SIR-C Multifrequency Radar Backscatter Database for Terrain

Database Report
Graphical User Interface



On two missions, in the spring and fall of 1994, the Space Shuttle carried a multifrequency synthetic-aperture radar (SAR) to image large segments of planet Earth. The SAR instrument package is known as the Shuttle Imaging Radar-C, or SIR-C for short. The letter "C" refers to the fact that this particular instrument configuration was the third SAR to fly on the Space Shuttle; SIR-A was flown in 1981 and SIR-B in 1984. To date, SIR-C remains the most advanced imaging radar to fly in space. Unlike earlier missions-as well as missions flown since 1994-all of which carried single-frequency SARs, the SIR-C instrument is the only SAR to acquire backscatter data at three different frequencies, and to do so simultaneously. The SIR-C instrument included fully polarimetric SARs that operated at 1.25 GHz (L-band) and 5.3 GHz (C-band) and a non-polarimetric SAR with VV polarization at 9.6 GHz (X-band).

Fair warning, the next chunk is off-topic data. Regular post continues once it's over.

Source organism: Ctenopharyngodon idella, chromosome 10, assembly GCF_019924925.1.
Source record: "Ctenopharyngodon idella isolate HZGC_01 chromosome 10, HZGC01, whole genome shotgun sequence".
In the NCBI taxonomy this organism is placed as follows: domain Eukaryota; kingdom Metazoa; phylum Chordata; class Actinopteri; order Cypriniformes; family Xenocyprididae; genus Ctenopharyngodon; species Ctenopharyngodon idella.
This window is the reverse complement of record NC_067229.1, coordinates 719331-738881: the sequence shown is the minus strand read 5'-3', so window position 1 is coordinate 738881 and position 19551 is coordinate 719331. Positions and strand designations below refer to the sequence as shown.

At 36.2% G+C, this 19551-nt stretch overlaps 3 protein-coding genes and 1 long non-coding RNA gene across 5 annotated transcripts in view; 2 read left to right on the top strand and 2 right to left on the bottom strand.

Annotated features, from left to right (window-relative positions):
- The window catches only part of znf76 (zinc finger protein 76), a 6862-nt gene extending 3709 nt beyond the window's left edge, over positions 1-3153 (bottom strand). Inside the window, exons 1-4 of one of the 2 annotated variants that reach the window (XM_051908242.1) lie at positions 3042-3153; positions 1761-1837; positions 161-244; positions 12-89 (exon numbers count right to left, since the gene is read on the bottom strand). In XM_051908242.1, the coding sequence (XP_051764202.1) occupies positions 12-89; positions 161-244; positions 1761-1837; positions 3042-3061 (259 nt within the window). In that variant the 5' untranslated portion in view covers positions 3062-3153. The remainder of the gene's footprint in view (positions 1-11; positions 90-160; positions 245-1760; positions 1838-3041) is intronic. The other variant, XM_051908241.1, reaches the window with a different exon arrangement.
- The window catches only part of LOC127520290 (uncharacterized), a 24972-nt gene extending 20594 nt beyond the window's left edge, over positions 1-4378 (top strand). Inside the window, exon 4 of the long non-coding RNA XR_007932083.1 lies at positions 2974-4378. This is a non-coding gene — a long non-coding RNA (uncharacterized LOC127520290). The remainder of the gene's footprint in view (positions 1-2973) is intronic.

In support of the SIR-C mission, a team of research investigators at the University of Michigan carried out an extensive "ground-truth" survey to characterize the terrain across long swaths of the scenes imaged by the SIR-C radars. The ground-truth surveys included terrain type and associated ancillary data. This document is made available to SAR users and designers interested in quantitative information about the statistical distribution of the radar backscattering coefficient σ0 (dB) for various types of terrain, at any of the three frequency bands operated by SIR-C. The extraction of data from the voluminous database is facilitated by the Graphical User Interface (GUI) described in detail in the sections that follow.